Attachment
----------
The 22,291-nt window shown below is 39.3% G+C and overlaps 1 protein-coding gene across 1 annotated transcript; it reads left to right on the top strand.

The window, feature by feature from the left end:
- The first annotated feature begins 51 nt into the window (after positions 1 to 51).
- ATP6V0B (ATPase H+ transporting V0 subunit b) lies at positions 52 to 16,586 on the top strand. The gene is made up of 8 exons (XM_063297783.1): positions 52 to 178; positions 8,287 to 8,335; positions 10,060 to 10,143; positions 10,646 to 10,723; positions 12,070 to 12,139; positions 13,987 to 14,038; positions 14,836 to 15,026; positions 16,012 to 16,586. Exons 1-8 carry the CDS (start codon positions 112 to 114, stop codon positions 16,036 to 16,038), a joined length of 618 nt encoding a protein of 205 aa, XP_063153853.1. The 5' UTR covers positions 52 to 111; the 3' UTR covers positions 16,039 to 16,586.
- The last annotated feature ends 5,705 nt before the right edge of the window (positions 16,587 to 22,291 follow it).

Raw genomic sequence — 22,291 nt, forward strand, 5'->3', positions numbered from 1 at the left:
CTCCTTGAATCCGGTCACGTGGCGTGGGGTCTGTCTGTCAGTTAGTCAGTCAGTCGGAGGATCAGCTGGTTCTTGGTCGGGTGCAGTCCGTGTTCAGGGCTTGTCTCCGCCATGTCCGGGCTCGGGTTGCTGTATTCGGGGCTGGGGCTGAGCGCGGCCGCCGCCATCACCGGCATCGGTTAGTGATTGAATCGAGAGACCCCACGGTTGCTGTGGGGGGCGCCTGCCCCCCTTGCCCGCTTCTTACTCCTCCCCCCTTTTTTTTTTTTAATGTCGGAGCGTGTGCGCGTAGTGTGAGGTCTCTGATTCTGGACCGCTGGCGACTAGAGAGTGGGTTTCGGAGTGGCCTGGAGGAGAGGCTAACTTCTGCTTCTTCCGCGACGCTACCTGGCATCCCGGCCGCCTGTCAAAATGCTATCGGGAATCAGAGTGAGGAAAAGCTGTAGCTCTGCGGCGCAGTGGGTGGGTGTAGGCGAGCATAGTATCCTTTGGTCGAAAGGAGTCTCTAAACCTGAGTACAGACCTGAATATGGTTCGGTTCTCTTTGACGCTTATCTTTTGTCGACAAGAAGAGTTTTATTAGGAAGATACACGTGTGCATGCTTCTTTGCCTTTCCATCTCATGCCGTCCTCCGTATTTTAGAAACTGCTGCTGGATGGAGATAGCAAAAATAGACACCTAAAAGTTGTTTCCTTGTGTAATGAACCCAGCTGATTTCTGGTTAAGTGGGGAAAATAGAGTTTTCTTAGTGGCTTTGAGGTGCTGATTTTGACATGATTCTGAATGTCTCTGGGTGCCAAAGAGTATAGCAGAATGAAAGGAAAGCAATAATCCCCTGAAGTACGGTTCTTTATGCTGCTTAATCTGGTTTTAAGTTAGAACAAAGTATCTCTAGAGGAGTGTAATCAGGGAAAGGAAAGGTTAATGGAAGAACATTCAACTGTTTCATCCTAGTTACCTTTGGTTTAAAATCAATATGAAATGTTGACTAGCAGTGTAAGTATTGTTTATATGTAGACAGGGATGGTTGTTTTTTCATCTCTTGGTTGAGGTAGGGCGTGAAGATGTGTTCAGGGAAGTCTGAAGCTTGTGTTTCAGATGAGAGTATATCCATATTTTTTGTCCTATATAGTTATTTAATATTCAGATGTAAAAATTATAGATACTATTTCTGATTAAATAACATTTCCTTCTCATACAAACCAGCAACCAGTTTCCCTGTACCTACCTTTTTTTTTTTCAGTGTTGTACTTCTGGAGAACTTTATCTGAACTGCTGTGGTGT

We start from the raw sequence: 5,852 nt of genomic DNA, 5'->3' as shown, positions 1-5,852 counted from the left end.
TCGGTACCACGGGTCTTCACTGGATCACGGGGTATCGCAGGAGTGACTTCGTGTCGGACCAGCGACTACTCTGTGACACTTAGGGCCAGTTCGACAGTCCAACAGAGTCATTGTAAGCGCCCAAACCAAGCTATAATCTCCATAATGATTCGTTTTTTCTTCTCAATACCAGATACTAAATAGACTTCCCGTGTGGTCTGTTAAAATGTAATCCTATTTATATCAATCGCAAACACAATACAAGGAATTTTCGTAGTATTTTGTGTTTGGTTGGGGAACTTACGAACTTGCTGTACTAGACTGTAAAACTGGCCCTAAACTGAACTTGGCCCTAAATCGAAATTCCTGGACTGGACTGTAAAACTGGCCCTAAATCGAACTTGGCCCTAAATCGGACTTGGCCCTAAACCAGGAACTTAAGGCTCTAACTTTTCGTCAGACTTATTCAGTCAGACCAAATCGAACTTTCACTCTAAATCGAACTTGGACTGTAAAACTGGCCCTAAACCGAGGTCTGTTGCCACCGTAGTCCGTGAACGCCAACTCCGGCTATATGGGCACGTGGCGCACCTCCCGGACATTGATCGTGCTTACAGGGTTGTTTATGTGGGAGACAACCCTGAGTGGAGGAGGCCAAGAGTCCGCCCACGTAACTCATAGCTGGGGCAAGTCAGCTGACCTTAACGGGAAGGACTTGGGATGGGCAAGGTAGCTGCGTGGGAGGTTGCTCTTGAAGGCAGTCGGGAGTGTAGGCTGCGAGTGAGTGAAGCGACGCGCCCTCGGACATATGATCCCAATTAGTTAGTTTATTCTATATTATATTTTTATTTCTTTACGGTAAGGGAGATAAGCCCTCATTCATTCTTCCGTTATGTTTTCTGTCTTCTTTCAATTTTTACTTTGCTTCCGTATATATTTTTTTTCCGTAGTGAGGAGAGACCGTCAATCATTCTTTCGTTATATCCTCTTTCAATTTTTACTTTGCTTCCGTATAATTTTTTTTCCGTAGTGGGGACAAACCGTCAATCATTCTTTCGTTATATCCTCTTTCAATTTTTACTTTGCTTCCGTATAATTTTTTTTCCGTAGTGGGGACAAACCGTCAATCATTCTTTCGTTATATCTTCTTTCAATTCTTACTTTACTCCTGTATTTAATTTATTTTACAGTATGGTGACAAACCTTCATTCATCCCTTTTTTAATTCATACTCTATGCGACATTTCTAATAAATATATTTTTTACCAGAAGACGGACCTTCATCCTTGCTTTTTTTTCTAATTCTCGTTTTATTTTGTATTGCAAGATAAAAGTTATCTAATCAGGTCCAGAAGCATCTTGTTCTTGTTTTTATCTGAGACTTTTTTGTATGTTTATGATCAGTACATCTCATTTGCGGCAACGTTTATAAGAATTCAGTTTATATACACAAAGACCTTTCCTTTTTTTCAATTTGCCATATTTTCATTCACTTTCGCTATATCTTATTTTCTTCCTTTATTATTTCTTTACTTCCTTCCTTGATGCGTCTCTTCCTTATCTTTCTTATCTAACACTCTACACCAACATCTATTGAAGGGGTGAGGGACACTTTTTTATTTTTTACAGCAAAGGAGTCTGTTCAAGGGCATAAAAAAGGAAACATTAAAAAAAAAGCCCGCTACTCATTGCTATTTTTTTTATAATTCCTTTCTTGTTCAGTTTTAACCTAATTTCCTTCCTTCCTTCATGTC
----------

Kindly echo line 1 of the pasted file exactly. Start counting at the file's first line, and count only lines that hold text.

The 22,291-nt window shown below is 39.3% G+C and overlaps 1 protein-coding gene across 1 annotated transcript; it reads left to right on the top strand.